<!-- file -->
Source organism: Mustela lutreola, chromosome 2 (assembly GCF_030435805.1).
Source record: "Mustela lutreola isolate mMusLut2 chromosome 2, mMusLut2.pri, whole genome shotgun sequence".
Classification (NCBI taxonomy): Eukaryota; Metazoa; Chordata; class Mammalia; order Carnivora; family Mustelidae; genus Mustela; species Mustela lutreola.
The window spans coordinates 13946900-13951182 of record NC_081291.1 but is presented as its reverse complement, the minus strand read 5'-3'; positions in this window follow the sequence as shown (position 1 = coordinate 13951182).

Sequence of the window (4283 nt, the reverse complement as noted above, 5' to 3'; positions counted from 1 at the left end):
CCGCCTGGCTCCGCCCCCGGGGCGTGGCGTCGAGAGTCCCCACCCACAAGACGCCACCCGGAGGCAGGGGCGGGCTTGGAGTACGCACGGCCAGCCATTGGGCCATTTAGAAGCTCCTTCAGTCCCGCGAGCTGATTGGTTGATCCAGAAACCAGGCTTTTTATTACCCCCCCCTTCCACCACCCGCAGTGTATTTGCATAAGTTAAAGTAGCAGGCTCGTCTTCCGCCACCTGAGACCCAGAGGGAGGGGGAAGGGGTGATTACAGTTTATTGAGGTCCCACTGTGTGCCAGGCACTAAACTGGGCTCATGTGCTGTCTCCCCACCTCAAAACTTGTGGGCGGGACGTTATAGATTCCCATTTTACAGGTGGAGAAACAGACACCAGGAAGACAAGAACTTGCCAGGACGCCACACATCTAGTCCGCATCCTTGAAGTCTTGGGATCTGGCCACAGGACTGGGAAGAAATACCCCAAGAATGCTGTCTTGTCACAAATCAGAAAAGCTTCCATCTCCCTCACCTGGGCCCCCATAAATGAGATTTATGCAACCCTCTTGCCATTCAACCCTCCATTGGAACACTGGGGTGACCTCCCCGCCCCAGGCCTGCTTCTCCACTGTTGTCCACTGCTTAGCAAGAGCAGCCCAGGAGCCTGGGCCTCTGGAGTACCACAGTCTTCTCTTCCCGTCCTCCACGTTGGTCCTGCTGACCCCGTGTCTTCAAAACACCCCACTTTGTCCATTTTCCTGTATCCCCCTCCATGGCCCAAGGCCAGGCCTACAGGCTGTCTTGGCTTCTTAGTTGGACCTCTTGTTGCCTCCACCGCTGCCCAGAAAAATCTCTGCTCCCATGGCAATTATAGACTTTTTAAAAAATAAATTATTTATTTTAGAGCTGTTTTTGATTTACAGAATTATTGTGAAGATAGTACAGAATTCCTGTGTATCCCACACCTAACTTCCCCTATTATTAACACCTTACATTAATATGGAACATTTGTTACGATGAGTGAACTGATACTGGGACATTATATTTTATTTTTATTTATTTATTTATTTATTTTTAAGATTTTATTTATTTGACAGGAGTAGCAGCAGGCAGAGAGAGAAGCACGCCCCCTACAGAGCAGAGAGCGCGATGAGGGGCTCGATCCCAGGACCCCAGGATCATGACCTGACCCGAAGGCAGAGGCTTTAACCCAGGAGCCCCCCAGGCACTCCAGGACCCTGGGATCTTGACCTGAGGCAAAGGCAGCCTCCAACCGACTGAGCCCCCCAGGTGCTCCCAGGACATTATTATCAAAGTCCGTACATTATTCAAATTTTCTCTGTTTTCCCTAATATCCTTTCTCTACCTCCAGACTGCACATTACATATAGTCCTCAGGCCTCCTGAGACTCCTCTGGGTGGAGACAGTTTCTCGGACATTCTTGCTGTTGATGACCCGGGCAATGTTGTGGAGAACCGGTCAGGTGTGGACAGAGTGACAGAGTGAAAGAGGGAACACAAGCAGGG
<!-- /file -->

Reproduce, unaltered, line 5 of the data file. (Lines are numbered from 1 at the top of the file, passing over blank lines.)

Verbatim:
Sequence of the window (4283 nt, the reverse complement as noted above, 5' to 3'; positions counted from 1 at the left end):